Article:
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Wednesday, January 26, 2011

How to add RowTest support to MSTest

I’ve blogged (read: complained) about the shortcoming of Microsoft’s unit testing framework in the past – lack of required features such checking exception messages and plain nuisances like its notorious habit of spawning new vsmdi files without any cause. On the other side MSTest has a good integration with Visual Studio that makes it worth while.
One of the features I miss when working with MSTest is Row Test or TestCase for you NUnit crowd. At times I want to be able to run the same test with different parameters:
[TestMethod]
[Row(1,2,3)]
[Row(0, 1, 1)]
[Row(-1,1,0)]
[Row(-1,-1,-2)]
public void TestRowAdd(int number1, int number2, int result)
{
Assert.AreEqual(result, number1 + number2);
}



I know this sample is somewhat trivial but bare with me – I’m trying to make a point…


Of course I could have written the test this way:




[TestMethod]
public void TestRowAdd()
{
Assert.AreEqual(3, 1 + 2);
Assert.AreEqual(1, 1 + 0);
Assert.AreEqual(0, -1 + 1);
Assert.AreEqual(-2, -1 + -1);
}


The problem with this solution is that the first Assert that fails throws the exception and so if the 2nd Assert fails I have no idea what is the end result of the remaining Asserts.


Another solution is to split the test into several tests (one per assert) but it get tedious real quick and then you start to create methods inside your tests that hide the actual implementation:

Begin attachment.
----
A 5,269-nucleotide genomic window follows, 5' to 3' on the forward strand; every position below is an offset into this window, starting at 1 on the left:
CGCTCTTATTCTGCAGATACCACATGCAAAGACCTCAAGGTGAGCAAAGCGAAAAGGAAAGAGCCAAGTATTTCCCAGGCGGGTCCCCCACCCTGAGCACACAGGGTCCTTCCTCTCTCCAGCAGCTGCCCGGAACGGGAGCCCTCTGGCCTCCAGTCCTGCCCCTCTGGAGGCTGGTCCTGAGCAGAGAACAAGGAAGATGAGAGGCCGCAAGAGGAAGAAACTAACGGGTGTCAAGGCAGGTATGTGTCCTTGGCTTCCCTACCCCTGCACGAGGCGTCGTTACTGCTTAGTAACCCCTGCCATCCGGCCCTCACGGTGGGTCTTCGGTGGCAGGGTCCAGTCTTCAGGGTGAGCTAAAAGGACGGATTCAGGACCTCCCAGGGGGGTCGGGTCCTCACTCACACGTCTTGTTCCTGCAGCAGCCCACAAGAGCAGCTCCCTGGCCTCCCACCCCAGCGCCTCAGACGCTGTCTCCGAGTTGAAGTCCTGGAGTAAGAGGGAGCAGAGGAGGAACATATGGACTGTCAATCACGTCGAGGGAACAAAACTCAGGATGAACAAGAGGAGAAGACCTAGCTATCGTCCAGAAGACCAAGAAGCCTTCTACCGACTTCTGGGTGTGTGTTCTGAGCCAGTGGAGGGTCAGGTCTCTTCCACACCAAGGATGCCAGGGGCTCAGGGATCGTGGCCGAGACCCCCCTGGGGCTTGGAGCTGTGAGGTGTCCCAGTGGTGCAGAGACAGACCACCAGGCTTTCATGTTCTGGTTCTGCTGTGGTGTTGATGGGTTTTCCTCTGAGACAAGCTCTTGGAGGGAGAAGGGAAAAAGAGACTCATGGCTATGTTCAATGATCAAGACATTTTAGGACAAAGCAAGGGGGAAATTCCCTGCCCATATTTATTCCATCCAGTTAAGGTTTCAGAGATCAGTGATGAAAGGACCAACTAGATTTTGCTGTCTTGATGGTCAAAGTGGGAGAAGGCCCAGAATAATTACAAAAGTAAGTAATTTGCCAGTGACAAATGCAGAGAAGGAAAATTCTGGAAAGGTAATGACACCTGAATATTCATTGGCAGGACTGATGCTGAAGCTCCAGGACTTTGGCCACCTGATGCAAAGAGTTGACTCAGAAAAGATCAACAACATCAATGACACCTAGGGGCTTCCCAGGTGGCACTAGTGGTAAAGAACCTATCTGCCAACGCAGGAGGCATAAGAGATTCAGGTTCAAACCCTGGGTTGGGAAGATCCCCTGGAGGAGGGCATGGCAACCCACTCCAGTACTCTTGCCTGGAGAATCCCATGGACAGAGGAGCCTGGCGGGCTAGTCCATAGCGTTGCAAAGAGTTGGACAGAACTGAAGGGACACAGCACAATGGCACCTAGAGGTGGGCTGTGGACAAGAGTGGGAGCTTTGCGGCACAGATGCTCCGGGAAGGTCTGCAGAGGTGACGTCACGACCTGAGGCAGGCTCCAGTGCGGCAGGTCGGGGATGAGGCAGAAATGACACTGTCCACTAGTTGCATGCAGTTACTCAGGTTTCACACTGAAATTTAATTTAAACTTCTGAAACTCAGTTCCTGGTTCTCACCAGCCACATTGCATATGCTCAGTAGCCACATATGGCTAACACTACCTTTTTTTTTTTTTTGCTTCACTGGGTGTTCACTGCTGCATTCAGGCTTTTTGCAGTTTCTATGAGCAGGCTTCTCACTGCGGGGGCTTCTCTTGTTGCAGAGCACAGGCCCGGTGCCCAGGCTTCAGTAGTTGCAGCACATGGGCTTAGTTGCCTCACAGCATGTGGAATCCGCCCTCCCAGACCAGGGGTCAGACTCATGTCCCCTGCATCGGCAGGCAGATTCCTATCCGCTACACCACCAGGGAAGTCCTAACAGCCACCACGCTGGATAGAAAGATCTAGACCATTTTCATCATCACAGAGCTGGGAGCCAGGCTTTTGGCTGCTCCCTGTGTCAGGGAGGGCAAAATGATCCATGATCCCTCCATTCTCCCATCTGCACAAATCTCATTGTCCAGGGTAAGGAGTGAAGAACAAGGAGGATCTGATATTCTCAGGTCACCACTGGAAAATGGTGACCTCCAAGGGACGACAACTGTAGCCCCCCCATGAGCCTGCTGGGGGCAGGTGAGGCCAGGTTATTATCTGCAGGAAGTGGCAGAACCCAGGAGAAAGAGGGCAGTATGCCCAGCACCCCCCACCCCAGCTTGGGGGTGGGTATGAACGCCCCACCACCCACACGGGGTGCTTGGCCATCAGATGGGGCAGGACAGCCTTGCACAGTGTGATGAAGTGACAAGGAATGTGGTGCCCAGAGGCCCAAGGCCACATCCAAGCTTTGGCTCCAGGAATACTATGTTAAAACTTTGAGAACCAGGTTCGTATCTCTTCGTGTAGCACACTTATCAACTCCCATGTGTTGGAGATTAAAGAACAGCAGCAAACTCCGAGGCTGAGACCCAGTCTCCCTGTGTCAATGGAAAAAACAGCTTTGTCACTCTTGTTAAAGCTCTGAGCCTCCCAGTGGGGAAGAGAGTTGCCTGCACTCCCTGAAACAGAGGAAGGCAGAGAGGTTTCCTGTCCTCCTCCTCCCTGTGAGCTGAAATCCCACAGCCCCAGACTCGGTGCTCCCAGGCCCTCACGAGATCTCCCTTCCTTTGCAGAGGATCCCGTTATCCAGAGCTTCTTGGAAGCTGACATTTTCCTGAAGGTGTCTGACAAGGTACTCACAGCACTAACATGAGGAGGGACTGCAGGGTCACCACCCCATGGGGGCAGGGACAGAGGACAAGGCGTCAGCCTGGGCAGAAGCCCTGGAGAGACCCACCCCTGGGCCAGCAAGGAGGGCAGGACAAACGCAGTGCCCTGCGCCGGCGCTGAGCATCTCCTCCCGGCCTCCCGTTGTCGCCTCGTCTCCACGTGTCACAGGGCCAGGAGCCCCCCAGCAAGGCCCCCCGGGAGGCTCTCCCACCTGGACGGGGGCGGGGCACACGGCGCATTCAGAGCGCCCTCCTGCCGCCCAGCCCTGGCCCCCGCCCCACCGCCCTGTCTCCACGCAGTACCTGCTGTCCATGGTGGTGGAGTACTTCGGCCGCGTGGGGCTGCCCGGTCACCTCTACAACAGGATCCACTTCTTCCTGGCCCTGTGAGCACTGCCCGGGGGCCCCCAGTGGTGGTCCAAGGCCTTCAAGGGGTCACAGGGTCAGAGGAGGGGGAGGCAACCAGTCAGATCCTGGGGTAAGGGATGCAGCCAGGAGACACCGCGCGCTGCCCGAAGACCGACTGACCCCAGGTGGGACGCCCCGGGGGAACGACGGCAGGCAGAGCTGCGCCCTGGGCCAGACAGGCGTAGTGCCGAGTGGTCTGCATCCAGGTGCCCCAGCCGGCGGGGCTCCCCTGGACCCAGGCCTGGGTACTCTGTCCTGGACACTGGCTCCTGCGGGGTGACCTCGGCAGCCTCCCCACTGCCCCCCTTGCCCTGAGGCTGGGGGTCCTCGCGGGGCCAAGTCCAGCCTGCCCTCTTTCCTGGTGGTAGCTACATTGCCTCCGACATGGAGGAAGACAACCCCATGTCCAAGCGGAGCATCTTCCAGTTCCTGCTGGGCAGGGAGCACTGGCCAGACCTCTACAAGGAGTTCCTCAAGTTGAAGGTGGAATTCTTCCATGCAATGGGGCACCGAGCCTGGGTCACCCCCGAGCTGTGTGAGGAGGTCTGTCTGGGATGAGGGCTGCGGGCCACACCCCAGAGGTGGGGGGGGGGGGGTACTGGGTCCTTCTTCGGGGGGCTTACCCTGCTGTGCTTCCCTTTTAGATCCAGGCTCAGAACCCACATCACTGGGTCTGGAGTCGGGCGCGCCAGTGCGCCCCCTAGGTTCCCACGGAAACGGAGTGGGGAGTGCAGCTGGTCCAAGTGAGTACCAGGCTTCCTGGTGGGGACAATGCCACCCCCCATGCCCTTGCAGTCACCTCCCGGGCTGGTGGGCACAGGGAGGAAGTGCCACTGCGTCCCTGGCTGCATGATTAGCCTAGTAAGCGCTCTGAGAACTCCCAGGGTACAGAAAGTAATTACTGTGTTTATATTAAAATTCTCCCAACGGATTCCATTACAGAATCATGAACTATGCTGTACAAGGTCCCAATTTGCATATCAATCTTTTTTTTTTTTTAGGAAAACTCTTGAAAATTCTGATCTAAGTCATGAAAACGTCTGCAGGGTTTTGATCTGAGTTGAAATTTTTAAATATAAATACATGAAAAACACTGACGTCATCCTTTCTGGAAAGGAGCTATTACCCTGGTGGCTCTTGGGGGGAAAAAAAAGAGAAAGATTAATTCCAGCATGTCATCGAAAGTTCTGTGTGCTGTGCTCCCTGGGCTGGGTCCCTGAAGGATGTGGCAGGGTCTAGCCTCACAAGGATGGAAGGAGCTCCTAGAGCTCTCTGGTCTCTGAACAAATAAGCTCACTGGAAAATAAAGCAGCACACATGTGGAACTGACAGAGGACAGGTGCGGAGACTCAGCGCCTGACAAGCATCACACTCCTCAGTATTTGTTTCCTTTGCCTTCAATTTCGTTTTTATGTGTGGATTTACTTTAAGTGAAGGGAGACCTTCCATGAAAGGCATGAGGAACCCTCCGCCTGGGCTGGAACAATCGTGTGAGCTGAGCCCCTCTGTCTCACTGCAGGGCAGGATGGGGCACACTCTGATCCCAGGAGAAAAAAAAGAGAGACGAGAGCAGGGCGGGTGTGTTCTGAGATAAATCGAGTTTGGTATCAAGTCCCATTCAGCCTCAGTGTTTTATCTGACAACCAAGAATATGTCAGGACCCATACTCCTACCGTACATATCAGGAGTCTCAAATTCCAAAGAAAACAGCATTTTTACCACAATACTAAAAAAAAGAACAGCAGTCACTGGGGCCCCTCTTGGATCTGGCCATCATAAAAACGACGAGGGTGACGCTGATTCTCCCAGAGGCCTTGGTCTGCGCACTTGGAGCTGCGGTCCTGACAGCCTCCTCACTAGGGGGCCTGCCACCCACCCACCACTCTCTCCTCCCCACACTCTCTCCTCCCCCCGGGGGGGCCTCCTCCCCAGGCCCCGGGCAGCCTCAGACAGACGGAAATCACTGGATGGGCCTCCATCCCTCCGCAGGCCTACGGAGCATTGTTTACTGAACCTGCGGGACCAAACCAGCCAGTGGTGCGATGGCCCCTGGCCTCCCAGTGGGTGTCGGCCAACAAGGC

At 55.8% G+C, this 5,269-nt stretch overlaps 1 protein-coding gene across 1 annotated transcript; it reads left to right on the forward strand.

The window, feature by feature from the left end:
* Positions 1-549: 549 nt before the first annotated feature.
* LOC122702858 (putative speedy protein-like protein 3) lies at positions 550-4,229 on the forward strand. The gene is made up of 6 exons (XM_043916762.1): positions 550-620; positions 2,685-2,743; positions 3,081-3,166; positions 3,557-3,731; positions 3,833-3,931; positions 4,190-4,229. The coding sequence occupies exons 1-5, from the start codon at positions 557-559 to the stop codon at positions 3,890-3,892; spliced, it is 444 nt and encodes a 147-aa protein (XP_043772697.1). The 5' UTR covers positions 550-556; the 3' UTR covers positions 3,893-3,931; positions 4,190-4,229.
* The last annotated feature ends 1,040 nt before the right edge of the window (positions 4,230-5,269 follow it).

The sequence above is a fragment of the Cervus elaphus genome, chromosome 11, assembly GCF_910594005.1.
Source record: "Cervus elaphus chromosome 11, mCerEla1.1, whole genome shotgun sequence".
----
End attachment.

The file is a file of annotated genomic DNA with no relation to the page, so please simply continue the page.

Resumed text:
[TestMethod]
public void TestRowAdd1()
{
TestRowAdd(1, 2, 3);
}

[TestMethod]
public void TestRowAdd2()
{
TestRowAdd(1, 1, 0);
}


The only solution that comes close to real live Row test is to use Data-Driven Test but the downside is that the tests inputs are out of site in an external file.



I’ve been searching for a simple way to add row testing support to MSTest until a good friend pointed out that Microsoft Testing framework has extensibility built in – the good thing is that in VS2010 it just got easier to extend existing functionality.



The the good people of MS Team Test group have provided two tutorials one on how to add the ability to run tests with different privileges and the 2nd tutorial is all about adding RowTest support – and the source code to both tutorials can be found in the MSDN code gallery. Using the code makes the test in the beginning of this post possible and it’s easy to create and customize. The only question I have is why wasn’t RowTest released as part of VS2010 – but until it is part of the “official” MSTest family just create (or copy) your own.



 



Related Links:



Extending the Visual Studio Unit Test Type, part 1 Extending the Visual Studio Unit Test Type, part 2 Unit Test Extensibility Sample (source code for the tutorials above)